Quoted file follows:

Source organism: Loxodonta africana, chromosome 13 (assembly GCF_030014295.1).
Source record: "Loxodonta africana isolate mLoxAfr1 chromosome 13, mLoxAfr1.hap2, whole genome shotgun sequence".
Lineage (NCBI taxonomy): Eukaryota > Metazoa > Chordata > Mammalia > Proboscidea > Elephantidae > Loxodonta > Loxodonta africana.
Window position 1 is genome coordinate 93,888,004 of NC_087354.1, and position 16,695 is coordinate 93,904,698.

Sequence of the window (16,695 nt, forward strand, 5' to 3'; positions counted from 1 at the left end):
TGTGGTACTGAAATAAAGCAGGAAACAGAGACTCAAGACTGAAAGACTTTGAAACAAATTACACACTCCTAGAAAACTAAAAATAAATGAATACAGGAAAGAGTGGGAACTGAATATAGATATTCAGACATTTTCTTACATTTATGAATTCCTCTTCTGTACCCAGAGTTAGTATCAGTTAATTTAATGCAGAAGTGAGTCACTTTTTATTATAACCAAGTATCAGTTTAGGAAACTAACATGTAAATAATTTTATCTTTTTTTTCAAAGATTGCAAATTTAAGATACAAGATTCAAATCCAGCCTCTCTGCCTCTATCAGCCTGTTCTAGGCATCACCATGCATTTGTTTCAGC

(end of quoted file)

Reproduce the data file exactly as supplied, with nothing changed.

Source organism: Loxodonta africana, chromosome 13 (assembly GCF_030014295.1).
Source record: "Loxodonta africana isolate mLoxAfr1 chromosome 13, mLoxAfr1.hap2, whole genome shotgun sequence".
Lineage (NCBI taxonomy): Eukaryota > Metazoa > Chordata > Mammalia > Proboscidea > Elephantidae > Loxodonta > Loxodonta africana.
Window position 1 is genome coordinate 93,888,004 of NC_087354.1, and position 16,695 is coordinate 93,904,698.

Sequence of the window (16,695 nt, forward strand, 5' to 3'; positions counted from 1 at the left end):
TGTGGTACTGAAATAAAGCAGGAAACAGAGACTCAAGACTGAAAGACTTTGAAACAAATTACACACTCCTAGAAAACTAAAAATAAATGAATACAGGAAAGAGTGGGAACTGAATATAGATATTCAGACATTTTCTTACATTTATGAATTCCTCTTCTGTACCCAGAGTTAGTATCAGTTAATTTAATGCAGAAGTGAGTCACTTTTTATTATAACCAAGTATCAGTTTAGGAAACTAACATGTAAATAATTTTATCTTTTTTTTCAAAGATTGCAAATTTAAGATACAAGATTCAAATCCAGCCTCTCTGCCTCTATCAGCCTGTTCTAGGCATCACCATGCATTTGTTTCAGC